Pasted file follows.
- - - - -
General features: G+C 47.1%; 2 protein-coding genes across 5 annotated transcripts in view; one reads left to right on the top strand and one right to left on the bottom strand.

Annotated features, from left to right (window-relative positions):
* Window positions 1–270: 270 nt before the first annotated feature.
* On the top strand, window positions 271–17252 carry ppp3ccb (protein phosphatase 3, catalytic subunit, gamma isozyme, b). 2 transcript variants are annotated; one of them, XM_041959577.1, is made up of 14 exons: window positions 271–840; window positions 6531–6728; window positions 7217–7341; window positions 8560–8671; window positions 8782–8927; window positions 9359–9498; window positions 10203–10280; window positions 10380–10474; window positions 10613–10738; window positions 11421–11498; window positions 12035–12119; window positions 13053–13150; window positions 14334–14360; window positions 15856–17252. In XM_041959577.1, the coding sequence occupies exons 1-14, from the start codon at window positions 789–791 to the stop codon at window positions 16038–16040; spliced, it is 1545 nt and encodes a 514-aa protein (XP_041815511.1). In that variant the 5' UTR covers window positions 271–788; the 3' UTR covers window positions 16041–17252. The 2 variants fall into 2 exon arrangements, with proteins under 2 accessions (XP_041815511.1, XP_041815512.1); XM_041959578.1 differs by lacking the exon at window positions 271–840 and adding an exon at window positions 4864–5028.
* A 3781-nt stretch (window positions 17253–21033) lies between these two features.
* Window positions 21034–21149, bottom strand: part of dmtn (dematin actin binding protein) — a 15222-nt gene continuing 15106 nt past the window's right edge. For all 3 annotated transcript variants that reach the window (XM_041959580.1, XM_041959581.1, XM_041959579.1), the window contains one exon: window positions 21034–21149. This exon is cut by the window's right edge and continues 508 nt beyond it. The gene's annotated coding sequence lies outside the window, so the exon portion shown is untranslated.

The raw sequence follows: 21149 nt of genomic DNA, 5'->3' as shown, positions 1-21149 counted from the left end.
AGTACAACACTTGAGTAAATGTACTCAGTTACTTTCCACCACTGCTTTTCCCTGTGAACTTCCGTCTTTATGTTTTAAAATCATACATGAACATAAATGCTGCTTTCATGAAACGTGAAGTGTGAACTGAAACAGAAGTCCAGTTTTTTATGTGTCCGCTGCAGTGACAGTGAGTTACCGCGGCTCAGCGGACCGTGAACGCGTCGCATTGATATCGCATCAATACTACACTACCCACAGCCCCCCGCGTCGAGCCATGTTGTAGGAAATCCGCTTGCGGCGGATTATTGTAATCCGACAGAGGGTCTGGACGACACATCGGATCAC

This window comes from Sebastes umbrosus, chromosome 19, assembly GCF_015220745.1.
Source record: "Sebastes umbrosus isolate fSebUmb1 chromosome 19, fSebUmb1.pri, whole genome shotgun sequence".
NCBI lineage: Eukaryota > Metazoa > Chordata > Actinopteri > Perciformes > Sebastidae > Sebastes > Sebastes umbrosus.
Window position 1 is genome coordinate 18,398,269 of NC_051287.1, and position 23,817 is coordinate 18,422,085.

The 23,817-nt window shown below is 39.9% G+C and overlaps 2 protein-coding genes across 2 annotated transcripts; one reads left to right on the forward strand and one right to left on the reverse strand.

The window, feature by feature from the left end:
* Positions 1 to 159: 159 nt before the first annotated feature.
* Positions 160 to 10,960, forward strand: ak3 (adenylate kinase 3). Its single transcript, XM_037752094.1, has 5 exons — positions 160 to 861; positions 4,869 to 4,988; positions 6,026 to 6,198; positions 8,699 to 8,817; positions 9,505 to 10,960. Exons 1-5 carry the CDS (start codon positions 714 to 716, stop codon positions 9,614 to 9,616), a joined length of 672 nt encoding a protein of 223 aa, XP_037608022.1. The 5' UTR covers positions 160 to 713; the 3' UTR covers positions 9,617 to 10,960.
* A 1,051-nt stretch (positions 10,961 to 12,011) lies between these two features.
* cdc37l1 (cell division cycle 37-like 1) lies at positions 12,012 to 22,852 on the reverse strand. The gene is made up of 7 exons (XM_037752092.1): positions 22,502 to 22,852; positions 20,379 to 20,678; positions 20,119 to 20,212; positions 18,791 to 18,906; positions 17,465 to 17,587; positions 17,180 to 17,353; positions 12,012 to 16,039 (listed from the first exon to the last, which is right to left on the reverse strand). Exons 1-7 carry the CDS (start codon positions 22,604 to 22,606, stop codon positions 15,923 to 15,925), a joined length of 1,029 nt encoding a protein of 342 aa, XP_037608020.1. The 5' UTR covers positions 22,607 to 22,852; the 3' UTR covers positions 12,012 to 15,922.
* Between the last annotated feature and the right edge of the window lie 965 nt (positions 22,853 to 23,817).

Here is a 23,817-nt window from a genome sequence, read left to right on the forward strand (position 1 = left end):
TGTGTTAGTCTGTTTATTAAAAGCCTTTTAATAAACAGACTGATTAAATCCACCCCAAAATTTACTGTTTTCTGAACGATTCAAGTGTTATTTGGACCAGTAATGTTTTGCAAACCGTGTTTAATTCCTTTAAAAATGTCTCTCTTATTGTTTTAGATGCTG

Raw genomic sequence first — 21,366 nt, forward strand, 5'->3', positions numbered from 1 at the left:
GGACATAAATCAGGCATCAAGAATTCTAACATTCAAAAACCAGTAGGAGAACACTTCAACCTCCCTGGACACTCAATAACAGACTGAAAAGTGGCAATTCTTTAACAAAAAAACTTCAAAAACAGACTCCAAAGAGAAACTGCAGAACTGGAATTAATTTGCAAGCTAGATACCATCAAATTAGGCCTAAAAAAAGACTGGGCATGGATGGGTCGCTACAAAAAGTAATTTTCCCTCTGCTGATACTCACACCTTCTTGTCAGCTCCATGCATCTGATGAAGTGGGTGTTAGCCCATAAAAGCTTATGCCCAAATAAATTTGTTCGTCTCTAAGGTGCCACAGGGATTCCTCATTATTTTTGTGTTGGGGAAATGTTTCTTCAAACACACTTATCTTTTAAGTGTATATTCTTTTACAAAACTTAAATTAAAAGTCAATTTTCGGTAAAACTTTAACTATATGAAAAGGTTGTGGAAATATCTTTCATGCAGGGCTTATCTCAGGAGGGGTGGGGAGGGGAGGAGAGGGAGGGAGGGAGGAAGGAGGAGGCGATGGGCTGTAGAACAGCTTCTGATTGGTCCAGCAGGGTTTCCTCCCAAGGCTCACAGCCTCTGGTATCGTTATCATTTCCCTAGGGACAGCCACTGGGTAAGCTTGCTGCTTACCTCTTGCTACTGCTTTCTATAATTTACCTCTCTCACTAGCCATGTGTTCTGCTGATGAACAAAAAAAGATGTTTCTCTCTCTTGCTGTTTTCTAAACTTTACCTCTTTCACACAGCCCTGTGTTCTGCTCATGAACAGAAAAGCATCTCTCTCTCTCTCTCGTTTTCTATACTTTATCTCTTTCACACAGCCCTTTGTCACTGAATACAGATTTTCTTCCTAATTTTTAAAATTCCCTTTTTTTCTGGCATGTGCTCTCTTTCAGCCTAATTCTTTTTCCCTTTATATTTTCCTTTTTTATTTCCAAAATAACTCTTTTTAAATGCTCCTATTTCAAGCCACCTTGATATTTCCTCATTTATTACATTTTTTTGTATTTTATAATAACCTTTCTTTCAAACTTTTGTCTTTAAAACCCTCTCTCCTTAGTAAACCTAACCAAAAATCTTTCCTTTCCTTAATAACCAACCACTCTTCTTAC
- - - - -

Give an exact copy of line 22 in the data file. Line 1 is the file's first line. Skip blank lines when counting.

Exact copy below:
Raw genomic sequence first — 21,366 nt, forward strand, 5'->3', positions numbered from 1 at the left: